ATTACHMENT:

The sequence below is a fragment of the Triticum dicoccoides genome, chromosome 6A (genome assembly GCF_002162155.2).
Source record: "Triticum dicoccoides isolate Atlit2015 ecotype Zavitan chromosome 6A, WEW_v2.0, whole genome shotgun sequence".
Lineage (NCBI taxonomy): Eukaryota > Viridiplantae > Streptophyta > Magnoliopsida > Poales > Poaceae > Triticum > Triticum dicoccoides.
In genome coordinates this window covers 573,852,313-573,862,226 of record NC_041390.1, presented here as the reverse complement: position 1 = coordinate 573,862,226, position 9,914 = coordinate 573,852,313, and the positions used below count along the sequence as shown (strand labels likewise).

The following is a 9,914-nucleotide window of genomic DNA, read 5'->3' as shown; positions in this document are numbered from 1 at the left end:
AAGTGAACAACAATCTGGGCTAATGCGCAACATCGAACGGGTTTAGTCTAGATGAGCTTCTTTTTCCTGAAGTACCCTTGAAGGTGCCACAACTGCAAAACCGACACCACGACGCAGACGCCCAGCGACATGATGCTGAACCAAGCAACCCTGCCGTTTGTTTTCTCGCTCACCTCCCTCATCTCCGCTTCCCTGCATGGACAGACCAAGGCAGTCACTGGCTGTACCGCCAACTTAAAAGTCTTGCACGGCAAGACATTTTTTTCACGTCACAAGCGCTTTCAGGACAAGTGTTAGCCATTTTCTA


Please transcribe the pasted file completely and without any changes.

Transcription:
The sequence below is a fragment of the Triticum dicoccoides genome, chromosome 6A (genome assembly GCF_002162155.2).
Source record: "Triticum dicoccoides isolate Atlit2015 ecotype Zavitan chromosome 6A, WEW_v2.0, whole genome shotgun sequence".
Lineage (NCBI taxonomy): Eukaryota > Viridiplantae > Streptophyta > Magnoliopsida > Poales > Poaceae > Triticum > Triticum dicoccoides.
In genome coordinates this window covers 573,852,313-573,862,226 of record NC_041390.1, presented here as the reverse complement: position 1 = coordinate 573,862,226, position 9,914 = coordinate 573,852,313, and the positions used below count along the sequence as shown (strand labels likewise).

The following is a 9,914-nucleotide window of genomic DNA, read 5'->3' as shown; positions in this document are numbered from 1 at the left end:
AAGTGAACAACAATCTGGGCTAATGCGCAACATCGAACGGGTTTAGTCTAGATGAGCTTCTTTTTCCTGAAGTACCCTTGAAGGTGCCACAACTGCAAAACCGACACCACGACGCAGACGCCCAGCGACATGATGCTGAACCAAGCAACCCTGCCGTTTGTTTTCTCGCTCACCTCCCTCATCTCCGCTTCCCTGCATGGACAGACCAAGGCAGTCACTGGCTGTACCGCCAACTTAAAAGTCTTGCACGGCAAGACATTTTTTTCACGTCACAAGCGCTTTCAGGACAAGTGTTAGCCATTTTCTA